you nothing – except maybe a small percentage of the fees you own them for their services
– in fact unless the site has been down more than 2% over the last 12 months,
basically they owe you nothing.


The End Of Our Little Dream – What Can You Do?

OK – I apologize for
the long setup. I could not help myself – I don’t have to go through editing
with these posts (bound to change now). Now, let’s get to the punchline:

eCommerce businesses and the hosting and service providers
they contract with are obviously after different things, and typically have
different goals:

  • The eCommerce
    business has a site and customer experience in desperate need of development or
    overhaul.
    The business leader has a goal and is accountable for getting the
    site up, operations humming, and transaction flowing - all tied to a revenue
    goal which was used to justify the project in the first place. And the next
    holiday-season is in the distance like a steam-whistle on a freight train running
    down-hill without any brakes. No time to waste.  No time to wrestle over the fine print, and
    the internal counsel is not often faced with questions over SLAs, so it really
    kind of gets skipped in the legal process.
  • The eCommerce
    solution provider is trying to minimize risk and exposure.
    No service
    provider wants to provide an SLA that will risk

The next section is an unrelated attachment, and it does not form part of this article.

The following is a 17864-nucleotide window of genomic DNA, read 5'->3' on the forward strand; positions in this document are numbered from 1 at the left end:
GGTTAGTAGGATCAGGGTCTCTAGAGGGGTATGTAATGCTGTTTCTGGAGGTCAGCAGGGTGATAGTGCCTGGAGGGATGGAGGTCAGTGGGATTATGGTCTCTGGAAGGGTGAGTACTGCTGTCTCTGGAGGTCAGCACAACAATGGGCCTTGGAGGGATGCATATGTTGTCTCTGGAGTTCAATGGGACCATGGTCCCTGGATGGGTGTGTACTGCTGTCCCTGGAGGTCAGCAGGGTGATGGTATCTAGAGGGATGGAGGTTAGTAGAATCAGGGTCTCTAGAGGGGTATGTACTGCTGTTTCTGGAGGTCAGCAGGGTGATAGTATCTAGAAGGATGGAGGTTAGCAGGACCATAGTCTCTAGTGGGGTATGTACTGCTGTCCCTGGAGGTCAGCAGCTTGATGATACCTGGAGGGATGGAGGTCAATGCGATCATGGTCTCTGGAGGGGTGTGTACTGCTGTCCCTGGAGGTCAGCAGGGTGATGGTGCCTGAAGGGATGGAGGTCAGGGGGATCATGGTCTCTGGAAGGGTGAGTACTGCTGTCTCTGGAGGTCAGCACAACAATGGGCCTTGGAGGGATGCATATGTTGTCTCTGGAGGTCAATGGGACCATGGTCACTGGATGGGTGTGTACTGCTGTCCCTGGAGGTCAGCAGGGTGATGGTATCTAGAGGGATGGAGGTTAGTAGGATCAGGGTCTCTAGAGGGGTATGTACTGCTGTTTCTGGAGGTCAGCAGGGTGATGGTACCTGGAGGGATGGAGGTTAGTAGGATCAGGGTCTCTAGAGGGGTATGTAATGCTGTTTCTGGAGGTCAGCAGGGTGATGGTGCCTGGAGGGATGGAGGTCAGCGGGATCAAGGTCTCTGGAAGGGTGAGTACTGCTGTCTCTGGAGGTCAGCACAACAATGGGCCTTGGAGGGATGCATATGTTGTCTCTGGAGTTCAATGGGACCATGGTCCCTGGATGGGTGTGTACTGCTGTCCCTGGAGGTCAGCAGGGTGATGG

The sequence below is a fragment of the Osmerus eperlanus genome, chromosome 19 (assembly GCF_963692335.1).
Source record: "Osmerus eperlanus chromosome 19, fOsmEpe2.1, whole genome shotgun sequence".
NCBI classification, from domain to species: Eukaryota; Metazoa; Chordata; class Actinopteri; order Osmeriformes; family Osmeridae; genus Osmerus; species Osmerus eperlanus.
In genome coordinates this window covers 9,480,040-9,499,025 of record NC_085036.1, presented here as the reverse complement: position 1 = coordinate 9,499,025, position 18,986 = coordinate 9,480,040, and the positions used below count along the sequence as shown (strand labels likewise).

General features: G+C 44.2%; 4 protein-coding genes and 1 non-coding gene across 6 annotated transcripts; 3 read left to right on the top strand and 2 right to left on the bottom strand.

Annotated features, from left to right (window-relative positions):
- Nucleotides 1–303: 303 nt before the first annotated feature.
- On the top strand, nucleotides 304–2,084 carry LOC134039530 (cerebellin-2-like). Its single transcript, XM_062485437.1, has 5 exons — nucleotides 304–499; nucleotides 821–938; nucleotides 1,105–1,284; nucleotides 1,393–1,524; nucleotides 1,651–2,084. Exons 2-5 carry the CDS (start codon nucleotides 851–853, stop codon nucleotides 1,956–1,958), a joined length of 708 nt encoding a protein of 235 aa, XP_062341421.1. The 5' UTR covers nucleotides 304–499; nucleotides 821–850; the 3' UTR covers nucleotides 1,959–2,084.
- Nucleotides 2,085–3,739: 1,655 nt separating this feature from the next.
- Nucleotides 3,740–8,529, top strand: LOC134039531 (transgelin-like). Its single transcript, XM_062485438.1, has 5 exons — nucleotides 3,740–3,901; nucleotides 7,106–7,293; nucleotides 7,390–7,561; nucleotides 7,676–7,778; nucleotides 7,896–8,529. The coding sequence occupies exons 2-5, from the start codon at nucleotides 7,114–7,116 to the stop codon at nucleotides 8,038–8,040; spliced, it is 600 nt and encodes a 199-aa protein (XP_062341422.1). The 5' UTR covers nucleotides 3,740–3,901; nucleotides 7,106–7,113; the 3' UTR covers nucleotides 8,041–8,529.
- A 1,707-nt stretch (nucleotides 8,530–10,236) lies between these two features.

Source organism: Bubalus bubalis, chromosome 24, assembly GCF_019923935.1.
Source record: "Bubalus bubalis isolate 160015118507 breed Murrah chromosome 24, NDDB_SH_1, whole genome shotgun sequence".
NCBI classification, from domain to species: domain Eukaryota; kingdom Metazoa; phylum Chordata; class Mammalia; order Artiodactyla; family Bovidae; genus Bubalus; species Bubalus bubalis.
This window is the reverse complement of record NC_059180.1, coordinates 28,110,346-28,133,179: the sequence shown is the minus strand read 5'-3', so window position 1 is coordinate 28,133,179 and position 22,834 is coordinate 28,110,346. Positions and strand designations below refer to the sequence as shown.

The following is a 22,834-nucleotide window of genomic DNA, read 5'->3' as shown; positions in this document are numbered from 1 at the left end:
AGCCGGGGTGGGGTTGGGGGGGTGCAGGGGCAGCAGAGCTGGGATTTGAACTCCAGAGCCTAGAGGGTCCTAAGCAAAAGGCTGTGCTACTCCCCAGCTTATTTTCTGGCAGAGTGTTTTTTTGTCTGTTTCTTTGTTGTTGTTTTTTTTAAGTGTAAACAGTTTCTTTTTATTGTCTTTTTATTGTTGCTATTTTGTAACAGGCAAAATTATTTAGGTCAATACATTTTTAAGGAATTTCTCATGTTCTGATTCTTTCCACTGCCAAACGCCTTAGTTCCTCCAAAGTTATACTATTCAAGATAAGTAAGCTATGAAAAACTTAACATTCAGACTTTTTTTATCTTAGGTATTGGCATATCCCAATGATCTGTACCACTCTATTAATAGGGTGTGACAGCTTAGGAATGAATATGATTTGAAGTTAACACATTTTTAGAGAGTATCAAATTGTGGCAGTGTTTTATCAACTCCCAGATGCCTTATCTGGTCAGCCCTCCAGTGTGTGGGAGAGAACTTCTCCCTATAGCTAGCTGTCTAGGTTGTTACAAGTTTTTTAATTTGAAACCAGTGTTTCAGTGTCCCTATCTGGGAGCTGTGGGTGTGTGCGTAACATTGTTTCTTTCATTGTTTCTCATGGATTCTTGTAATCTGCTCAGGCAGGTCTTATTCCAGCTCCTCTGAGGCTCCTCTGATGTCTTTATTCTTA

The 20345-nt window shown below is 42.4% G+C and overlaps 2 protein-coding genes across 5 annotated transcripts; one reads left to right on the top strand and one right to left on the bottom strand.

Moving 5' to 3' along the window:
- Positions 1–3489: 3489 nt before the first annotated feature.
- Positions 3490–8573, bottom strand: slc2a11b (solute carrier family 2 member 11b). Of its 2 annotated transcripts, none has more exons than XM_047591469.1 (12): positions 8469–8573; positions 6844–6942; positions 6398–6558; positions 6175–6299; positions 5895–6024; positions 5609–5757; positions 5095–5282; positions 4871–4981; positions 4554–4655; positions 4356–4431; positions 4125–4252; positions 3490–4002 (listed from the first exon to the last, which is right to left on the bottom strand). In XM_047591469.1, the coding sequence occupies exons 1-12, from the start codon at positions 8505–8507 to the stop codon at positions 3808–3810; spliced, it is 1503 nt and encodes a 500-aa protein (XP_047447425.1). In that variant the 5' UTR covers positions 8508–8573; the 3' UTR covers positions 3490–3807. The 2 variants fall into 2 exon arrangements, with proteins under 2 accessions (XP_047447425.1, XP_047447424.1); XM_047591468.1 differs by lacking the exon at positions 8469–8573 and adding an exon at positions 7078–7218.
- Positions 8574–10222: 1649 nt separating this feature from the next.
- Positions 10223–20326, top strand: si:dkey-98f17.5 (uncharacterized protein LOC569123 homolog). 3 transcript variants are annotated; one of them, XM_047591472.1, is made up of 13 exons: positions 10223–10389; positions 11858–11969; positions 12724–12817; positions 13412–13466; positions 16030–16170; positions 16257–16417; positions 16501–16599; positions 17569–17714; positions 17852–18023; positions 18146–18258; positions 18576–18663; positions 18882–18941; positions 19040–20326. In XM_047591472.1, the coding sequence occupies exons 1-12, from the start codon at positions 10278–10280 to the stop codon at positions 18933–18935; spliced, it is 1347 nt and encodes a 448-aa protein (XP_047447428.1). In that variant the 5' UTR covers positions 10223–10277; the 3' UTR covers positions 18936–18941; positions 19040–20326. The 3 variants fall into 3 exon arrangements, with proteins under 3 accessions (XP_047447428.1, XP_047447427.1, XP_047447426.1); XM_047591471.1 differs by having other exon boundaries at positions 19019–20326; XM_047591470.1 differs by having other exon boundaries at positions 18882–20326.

their long-term recurring revenue.  Meanwhile, they also want to get the deal
    done. The sales people want to book the business, and the professional services
    people hear the same whistle coming. Meanwhile the legal counsel is much attuned
    to questions over SLAs and is motivated not to commit to anything.  They have all the arguments prepared.

All this often leads to SLAs being pretty “boilerplate” and
based on the vendor's paper, with little real security for the eCommerce business. Hopefully all goes well, and this never comes
up.

But of course the point of a good SLA is to create accountability and outline a remediation should anything go wrong. While
you need to consult with your legal counsel on specifics, here is a breakdown
on some common things to look for in SLAs from an eCommerce business and
operations perspective:

  • Ensure
    you are compensated for poor site performance.
    Remediation should include a
    sliding scale of performance problems, including downtime as well.
  • Be
    aggressive on the thresholds you are willing to accept.
    98% availability
    means roughly 14 hours down a month of unplanned down-time. I don’t think any
    of us would accept that. Go for 99.99% but we willing to back-down to 99.5% –
    that’s ~3.5 hrs of unplanned down-time per month
  •  Remediation
    should include some percent of lost sales or gross margin.
    Compensation
    based on some sliding scale of the fees you are paying is not putting teeth
    into it. Develop a scale whereby the vendor has to compensate for lost sales or
    gross margin if things get bad enough.
  • Insist on
    third-party monitoring tools to ensure transparency.
    Services from Keynote Systems,
    Gomez, or Tealeaf may be appropriate, and there are many lower cost services
    out there who can provide automated monitoring. Tip: Look for automated email
    or SMS alerts to notify your team of problems. Do not rely on vendor-supplied
    reporting, no matter how much you trust them. Their reporting may not be that
    good.
  • Consider
    an index of sites to use as a benchmark.
    This is a way to not accept